Putting the power down, SRAM’s latest T-Type transmission with a 10-52t cassette is pretty rock solid and shifts without ever skipping a beat, plus the latest adjustable POD shifter design is the first time I’ve really felt 100% natural with thumb position on SRAM’s electronic shifting since it launched. Basically, after a week in Italy riding every day, it felt weird to use mechanical shifting again, which is testament to POD ergonomics.

One other neat drivetrain aspect is the new solid and stiff XO1 cranks being 165mm for extra ground clearance. These pedal the chain through Trek’s idler and lower MRP guide that demands a longer chain and while it’s unlikely you’ll need to replace it considering SRAM’s top-tier chains are very durable and smooth, the Gen 6 Slash still uses one standard 126-link chain in all sizes except the extra-large, which needs 128-links.

Unfortunately, I did have a significant drivetrain issue with the AXS XO1 T-Type rear mech. It handled getting bashed and scratched like a champ, but the AXS battery got knocked clean off the back (presumably by trail debris) and lost forever somewhere in a forest. Luckily, I’d brought a spare battery away, but this could be a major problem for a race result or holiday with how the battery is mounted exposed at the back and held by a small plastic tab (that snapped on this one). This is clearly an issue SRAM is aware of too, it’s now moved the battery up and inside the mech body on the newer (heavier) GX Eagle T-Type mech for better security.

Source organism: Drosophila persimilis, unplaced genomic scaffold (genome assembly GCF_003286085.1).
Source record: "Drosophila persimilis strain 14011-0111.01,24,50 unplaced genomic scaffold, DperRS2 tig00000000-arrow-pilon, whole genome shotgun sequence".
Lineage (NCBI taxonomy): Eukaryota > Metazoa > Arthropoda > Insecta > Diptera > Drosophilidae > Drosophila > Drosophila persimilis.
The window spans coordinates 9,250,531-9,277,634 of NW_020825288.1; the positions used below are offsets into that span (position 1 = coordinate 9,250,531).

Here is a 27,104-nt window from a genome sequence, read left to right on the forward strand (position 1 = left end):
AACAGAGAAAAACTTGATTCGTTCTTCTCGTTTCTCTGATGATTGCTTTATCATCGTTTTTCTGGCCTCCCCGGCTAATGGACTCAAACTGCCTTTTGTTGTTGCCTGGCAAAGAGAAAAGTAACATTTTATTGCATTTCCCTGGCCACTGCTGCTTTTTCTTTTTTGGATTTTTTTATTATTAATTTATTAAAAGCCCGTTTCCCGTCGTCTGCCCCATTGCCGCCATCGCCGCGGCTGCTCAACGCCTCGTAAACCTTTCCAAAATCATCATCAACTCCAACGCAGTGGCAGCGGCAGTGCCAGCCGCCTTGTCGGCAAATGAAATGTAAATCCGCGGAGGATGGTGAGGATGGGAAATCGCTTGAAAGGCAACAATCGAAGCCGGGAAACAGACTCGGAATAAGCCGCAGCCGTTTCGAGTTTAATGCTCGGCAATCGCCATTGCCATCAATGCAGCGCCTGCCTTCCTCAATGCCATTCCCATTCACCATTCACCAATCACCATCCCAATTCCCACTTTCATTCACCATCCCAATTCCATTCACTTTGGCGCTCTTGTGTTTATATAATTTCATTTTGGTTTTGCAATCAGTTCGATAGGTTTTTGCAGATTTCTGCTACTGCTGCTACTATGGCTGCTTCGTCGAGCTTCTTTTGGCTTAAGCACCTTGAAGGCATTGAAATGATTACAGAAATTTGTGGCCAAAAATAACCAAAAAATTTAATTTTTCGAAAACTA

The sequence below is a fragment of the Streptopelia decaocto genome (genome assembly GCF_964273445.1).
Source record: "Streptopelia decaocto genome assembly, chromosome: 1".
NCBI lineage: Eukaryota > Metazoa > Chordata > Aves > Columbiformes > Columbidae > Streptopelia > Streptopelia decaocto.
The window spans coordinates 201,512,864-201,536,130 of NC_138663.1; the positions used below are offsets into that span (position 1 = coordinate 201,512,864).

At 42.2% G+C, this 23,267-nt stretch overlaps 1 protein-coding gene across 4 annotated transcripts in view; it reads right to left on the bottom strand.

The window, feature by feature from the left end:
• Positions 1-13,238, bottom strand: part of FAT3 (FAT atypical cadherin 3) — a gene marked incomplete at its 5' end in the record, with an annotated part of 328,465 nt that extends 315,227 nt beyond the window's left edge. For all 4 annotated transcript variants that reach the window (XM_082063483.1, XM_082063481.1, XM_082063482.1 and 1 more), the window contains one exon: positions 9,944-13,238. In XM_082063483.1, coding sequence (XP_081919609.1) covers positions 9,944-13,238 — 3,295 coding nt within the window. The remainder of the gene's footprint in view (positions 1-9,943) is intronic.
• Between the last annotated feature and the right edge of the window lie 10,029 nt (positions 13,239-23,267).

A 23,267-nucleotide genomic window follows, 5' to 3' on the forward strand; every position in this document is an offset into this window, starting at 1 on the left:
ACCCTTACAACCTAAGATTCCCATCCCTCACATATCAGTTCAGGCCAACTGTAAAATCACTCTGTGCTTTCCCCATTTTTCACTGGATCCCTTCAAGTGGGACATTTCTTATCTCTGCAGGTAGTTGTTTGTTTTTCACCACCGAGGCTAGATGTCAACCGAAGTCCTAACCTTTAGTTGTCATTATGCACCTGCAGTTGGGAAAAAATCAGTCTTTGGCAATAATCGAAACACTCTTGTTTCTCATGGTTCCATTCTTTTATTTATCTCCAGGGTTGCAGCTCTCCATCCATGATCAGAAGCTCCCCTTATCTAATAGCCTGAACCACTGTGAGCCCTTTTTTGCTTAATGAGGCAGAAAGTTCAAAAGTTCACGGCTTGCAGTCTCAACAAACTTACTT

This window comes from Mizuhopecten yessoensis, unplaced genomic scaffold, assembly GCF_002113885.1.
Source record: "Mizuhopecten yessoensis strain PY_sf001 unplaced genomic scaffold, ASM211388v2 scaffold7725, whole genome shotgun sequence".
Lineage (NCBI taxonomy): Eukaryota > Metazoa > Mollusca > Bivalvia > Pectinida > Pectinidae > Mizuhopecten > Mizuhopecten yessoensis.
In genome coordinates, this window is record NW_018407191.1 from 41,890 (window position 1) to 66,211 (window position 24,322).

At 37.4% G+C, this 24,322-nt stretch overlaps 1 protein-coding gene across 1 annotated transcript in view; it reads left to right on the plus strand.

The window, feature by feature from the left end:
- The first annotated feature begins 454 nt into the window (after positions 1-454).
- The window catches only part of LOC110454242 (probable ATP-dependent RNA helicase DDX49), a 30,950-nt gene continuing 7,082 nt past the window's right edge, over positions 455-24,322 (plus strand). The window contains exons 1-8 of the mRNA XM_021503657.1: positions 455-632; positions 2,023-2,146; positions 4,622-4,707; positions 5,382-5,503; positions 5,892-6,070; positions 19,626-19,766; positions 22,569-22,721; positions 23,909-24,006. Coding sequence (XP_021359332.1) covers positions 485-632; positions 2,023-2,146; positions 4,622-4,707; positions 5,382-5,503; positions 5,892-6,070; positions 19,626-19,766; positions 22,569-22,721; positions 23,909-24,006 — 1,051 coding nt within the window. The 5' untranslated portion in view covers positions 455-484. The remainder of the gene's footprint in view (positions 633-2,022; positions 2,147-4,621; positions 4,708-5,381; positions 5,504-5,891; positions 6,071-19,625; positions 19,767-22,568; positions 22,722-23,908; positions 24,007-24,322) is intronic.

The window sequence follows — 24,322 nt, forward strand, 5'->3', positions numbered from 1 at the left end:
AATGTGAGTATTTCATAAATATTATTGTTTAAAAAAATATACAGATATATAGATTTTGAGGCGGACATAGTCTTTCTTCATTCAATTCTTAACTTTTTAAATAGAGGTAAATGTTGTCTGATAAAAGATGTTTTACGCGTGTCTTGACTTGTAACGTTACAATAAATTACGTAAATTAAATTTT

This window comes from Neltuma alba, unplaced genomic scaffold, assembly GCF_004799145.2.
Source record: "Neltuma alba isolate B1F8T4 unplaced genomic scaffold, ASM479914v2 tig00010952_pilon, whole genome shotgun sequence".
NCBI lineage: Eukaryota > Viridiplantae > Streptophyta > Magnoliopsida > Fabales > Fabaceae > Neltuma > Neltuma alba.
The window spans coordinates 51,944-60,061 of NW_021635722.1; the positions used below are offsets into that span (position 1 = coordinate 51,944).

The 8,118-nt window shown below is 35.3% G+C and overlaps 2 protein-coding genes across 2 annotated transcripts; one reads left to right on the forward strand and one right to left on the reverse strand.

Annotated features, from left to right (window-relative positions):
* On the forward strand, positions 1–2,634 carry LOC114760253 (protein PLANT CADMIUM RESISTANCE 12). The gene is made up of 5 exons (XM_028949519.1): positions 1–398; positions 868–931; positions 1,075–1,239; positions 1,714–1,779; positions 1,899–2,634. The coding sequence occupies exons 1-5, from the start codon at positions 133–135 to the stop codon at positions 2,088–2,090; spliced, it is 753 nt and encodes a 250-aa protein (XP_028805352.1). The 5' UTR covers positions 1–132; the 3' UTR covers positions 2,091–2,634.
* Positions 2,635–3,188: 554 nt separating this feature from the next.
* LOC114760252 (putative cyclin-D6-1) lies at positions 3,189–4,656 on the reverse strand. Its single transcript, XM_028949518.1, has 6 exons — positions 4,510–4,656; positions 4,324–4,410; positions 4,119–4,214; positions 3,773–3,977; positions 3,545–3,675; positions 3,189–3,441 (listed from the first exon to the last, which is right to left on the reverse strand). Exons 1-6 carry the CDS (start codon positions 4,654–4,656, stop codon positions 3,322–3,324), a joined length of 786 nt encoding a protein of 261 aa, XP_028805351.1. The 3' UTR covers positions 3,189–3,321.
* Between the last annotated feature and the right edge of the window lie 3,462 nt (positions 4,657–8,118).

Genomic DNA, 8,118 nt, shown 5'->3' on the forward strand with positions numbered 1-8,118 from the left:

Trek Slash review

Trek Slash certainly looks the business, with sizing and geometry big enough for almost all riders and trails


The Trek Slash is something of a flawed genius (no Scott pun intended here). It has DH levels of calmness on the descents and actually feels great on the climbs too. The extra complexity of the high pivot suspesnion design and – more importantly – the idler did cause problems though, as you’ll see…


I’ll keep this short and sweet and say Trek’s done a fantastic job with this aspect. Contrary to any expectations of excessive drivetrain drag and a soft feel under power, the latest Slash feels smooth, spritely and efficient. Whether sprinting along the flat or smuggling cranks out of tight corners, the Slash feels positive and also has the enviable ability to crawl up the steepest sections while supporting rider weight evenly and never losing traction or wheel-spinning.